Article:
So we started dating, we dated for eight months. And then my visa was up. And so I came back to the States. He came with me he proposed we were engaged for four months and then we got married and we went back to Australia together. And I I live for in Australia for nine years actually just got back to the States six months ago. Oh wow. Yeah. So we we got very plugged into a local acts 29 church in Sydney, Australia. I got a job working for Bible Society Australia and the Bible Society is an international organization that works to put the Bible in the hands of as many people as possible. I started working in project management. And I got to work on some pretty cool projects. I got to work on a project that translated the Bible into Australian Sign Language. Yeah, I got to work with some chaplains and like hospital chaplaincy, prison chaplaincy? It was you know, it was a really interesting job. I worked there for a couple years, we're going to church just kind of doing the Christian thing. And then we, we had a baby. We had our son, Teddy, who is now five. And that was when the little you know, they say death by 1000 cuts when Teddy was born. That was when the cuts started to come.

Yeah, so Teddy's birth was very, very difficult for me. I was in early labor for about 24 hours, and then an active labor for another 16. And of course, you know, I was doing the thing where you have no pain medication, and you do everything all natural. And in the end, I had to have an emergency C section. Me to No way. Like happens to so many women.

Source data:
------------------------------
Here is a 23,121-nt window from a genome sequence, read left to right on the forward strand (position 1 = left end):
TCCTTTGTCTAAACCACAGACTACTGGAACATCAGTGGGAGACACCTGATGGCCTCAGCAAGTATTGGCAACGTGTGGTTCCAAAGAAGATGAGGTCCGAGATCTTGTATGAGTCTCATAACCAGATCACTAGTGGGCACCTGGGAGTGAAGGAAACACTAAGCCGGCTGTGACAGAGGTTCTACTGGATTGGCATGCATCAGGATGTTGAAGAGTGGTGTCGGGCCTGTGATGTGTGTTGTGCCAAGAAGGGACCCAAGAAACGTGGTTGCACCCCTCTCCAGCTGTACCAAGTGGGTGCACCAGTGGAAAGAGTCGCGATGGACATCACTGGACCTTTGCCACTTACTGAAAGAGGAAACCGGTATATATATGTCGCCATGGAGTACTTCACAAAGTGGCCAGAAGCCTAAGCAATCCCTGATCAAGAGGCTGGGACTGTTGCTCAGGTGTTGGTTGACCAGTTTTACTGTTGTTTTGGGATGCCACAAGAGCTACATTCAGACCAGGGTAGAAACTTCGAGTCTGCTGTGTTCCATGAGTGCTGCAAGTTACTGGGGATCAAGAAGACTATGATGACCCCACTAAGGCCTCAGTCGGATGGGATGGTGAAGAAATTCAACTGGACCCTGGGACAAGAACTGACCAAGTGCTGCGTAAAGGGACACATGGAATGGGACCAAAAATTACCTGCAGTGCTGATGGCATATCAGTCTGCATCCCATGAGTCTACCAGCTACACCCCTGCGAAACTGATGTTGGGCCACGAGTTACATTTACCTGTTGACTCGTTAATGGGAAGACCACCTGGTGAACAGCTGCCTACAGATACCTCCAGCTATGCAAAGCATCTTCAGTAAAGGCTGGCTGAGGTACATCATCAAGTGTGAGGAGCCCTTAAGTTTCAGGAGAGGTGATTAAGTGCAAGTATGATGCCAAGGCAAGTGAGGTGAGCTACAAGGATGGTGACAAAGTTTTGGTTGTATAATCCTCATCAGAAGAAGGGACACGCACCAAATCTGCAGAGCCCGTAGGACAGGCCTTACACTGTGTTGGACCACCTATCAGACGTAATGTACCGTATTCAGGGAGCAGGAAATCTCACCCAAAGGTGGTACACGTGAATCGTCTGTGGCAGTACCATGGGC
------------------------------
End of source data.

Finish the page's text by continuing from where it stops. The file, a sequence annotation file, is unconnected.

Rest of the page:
Arline  16:33  
So many women. Yep. 15 hours of active labor, no medication. I wanted to do it natural. I had done all the yoga, all the things. And then they were like he's turned funky inside you. We've got to do a C section. And it was just like, yeah, all the all my hopes and dreams. All the things I tell you're supposed to just came falling down in front of me.

Grace  16:54  
Yeah, yes, Teddy was so tall. Oh, he did not have space to like lift his head to get it on my birth canal. So even when I was dilated in the face, you know, he was like stuck a little bit back behind. And there was a moment in my labor when they were I was pushing in his head was going into my tailbone.